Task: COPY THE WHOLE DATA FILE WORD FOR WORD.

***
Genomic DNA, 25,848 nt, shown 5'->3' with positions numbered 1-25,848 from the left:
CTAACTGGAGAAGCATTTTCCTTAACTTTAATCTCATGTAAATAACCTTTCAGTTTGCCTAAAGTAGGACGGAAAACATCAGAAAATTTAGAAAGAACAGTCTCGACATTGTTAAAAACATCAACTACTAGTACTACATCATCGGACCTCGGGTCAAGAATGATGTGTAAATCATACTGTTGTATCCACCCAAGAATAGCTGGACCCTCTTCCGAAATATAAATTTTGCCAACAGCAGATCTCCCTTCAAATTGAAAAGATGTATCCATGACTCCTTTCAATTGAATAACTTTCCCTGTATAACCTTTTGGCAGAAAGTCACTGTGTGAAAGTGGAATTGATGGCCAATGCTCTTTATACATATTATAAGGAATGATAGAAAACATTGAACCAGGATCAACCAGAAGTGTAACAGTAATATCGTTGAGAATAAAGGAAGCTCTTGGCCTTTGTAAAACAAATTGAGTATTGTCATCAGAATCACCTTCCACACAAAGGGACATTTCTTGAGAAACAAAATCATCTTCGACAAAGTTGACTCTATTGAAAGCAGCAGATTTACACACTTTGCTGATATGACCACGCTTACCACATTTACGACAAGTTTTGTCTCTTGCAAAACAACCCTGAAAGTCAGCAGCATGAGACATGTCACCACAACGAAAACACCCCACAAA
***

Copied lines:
Genomic DNA, 25,848 nt, shown 5'->3' with positions numbered 1-25,848 from the left:
CTAACTGGAGAAGCATTTTCCTTAACTTTAATCTCATGTAAATAACCTTTCAGTTTGCCTAAAGTAGGACGGAAAACATCAGAAAATTTAGAAAGAACAGTCTCGACATTGTTAAAAACATCAACTACTAGTACTACATCATCGGACCTCGGGTCAAGAATGATGTGTAAATCATACTGTTGTATCCACCCAAGAATAGCTGGACCCTCTTCCGAAATATAAATTTTGCCAACAGCAGATCTCCCTTCAAATTGAAAAGATGTATCCATGACTCCTTTCAATTGAATAACTTTCCCTGTATAACCTTTTGGCAGAAAGTCACTGTGTGAAAGTGGAATTGATGGCCAATGCTCTTTATACATATTATAAGGAATGATAGAAAACATTGAACCAGGATCAACCAGAAGTGTAACAGTAATATCGTTGAGAATAAAGGAAGCTCTTGGCCTTTGTAAAACAAATTGAGTATTGTCATCAGAATCACCTTCCACACAAAGGGACATTTCTTGAGAAACAAAATCATCTTCGACAAAGTTGACTCTATTGAAAGCAGCAGATTTACACACTTTGCTGATATGACCACGCTTACCACATTTACGACAAGTTTTGTCTCTTGCAAAACAACCCTGAAAGTCAGCAGCATGAGACATGTCACCACAACGAAAACACCCCACAAA